How to prevent freezing pipes

Freezing pipes outside with icicles

Of all the home maintenance projects on your list, preventing freezing pipes should be near the top. Approximately 1 in 50 homeowners file water damage or claims for freezing pipes with their homeowners’ insurance each year. Not only do these claims account for nearly 24% of all homeowners insurance claims, but they can also be some of the most costly. Peter Kim of Philadelphia Insurance Companies told Risk & Insurance their average loss with frozen pipes is $27,000, and their most expensive claim was $1.7 million.

Even with excellent coverage and a low deductible, this type of claim can raise your rates through the roof. Plus, you risk the loss of irreplaceable sentimental items. And if you are uninsured or underinsured, a loss like this could be financially and emotionally devastating.

Freezing Pipes: Prevention And Restoration

Fortunately, freezing pipes prevention can be quick, simple and affordable. You can prepare the pipes in and around your home for frigid temps to avoid frozen pipes that can expand, burst and destroy your home and belongings. If pipes are already frozen, there are steps you can take to keep them from breaking.

First, though, make sure your pipes are protected. Home improvement and hardware stores carry pipe insulation, which are foam tubes with a slit on one side, making them easy to slide onto exposed pipes. These can go on pipes in your basement, attic and crawl spaces, as well as any outdoor pipes.

While you are there, pick up insulated slip-on covers for outdoor faucets to prevent any water that remains inside from freezing. Turn off the outdoor water shut-off valve if your home has one. Disconnect any hoses before covering the faucets.

Woman covering outside garden faucet for winter to prevent freezing

Seal Any Openings

If your home is not properly insulated, upgrading your insulation can help keep chilly drafts away from pipes. Inspect your home for other cracks or openings, such as around windows, door frames or holes drilled for wiring, and fill them with caulk. Adding or replacing weatherstripping around doorframes and windowsills can also be beneficial.

Close the garage door when not in use to help retain heat. Opening cabinet doors under sinks is another simple freezing pipes prevention technique. When the outdoor temperature is below freezing, leaving those cupboards open can help interior pipes stay significantly warmer.

Drip The Faucets

Before freezing weather hits, start dripping the faucets. Even just a slight trickle of both hot and cold water from a faucet served by exposed pipes can keep them from freezing and bursting, as the running water releases pressure.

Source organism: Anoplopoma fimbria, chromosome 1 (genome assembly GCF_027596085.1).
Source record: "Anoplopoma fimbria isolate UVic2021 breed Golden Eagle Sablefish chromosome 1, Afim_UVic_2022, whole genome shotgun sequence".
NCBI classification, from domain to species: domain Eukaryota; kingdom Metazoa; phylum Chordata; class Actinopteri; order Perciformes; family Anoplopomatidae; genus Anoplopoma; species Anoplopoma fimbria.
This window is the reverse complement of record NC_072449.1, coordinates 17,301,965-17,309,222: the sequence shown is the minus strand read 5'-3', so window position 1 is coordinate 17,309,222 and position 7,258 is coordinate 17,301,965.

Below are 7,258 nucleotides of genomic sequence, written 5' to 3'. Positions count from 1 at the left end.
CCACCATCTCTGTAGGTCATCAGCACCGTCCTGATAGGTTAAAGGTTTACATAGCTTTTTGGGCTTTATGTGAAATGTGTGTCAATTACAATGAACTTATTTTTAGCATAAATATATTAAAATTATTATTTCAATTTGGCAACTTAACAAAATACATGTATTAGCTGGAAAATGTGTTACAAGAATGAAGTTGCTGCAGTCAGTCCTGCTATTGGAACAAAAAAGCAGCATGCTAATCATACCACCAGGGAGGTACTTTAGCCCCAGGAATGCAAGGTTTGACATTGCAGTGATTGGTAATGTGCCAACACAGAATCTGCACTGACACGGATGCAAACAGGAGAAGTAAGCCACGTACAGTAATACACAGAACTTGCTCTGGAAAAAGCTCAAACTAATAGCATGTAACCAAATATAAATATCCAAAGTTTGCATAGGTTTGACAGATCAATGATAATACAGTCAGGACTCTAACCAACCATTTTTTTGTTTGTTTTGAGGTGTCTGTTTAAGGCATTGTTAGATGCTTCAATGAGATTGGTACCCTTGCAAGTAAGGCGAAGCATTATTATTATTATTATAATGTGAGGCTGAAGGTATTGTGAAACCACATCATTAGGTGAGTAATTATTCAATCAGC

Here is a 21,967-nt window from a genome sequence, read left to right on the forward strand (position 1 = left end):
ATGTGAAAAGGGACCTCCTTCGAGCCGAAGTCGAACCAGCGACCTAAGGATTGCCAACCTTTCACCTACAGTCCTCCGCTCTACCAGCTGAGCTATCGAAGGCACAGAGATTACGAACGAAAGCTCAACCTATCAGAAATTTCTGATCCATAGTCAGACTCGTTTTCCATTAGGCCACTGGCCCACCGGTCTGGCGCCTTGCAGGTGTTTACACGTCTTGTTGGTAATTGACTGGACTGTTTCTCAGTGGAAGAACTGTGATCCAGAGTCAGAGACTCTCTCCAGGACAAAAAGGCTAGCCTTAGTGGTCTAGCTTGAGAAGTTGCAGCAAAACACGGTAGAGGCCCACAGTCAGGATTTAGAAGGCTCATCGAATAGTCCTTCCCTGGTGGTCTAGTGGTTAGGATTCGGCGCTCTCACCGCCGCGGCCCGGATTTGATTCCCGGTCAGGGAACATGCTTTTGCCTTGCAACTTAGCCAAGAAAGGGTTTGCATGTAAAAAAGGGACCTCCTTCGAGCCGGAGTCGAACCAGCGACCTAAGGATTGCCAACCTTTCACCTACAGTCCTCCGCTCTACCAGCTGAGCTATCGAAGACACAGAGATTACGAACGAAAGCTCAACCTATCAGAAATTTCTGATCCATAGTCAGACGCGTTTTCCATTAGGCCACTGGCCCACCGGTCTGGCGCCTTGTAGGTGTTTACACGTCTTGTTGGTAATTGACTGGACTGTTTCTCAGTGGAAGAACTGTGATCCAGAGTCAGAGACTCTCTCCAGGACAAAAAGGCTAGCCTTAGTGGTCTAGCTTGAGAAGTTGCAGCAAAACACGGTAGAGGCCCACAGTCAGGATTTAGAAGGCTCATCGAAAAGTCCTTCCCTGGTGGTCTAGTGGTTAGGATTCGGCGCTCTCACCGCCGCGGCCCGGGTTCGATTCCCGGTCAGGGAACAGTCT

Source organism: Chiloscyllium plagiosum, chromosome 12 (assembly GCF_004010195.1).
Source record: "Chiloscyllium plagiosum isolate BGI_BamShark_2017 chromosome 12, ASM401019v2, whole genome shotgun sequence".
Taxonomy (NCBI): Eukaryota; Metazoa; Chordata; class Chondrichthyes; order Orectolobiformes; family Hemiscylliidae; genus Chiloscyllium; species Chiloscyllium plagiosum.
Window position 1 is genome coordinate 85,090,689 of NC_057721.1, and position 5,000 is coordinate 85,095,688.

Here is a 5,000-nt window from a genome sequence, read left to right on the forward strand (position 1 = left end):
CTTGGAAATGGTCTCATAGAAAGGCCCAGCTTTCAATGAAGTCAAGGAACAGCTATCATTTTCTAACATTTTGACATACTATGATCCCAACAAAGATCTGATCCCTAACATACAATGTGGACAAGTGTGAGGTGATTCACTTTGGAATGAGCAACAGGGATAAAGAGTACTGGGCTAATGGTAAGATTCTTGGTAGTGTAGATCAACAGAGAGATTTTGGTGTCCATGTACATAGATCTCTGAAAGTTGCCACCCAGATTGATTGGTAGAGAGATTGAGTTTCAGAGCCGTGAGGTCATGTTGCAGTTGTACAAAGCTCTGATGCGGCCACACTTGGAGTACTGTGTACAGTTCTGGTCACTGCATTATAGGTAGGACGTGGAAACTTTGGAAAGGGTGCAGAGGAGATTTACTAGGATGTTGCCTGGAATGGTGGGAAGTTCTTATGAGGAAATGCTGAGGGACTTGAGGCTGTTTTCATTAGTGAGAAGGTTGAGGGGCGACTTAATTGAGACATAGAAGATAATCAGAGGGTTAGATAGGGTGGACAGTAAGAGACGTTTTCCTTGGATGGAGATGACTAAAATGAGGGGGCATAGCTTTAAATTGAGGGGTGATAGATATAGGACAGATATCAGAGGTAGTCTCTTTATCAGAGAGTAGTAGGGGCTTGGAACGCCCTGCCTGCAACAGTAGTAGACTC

If you are going away and there is a chance that temps could drop, make sure your home is prepared. Consider turning off the water supply while you are gone. If you leave the water on, make sure the furnace stays on, too, keeping the temperature at 55 or higher. Ask a trusted neighbor or a loved one who lives reasonably close to check in on your place, especially if it freezes. You might also consider installing a freeze alarm that will notify you should the temperature inside your house drop dangerously low, such as during a power outage.

Dripping faucet close up

What To Do If Your Pipes Freeze

Even with the best planning and preparation, things happen. If your pipes should freeze (reduced or no running water is the primary indication), the first thing to do is to turn off the water supply to your home at the main shut-off valve and open all faucets so that when the ice thaws, the water can run out. Try to find the coldest pipe, which is likely where there is a blockage. Carefully apply heat using a space heater, hairdryer, heating pad or towels soaked with hot water. Avoid any open flames and keep any flammable materials away from heat sources.

As the pipes thaw, turn the water back on slowly while watching for leaks — any dripping or pooling water points to a cracked pipe. If you discover a broken pipe or are unable to thaw your frozen pipes, contact a licensed plumber.

DIY & Improvement, Home, News

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About the Author
Tricia Goss
Tricia Goss is a Texas-based writer and editor with nearly two decades of experience. She is passionate about helping readers improve their skills, gain knowledge and attain more happiness in life. When she’s not working, Tricia enjoys traveling with her husband and their dog, especially to visit their five grandchildren.

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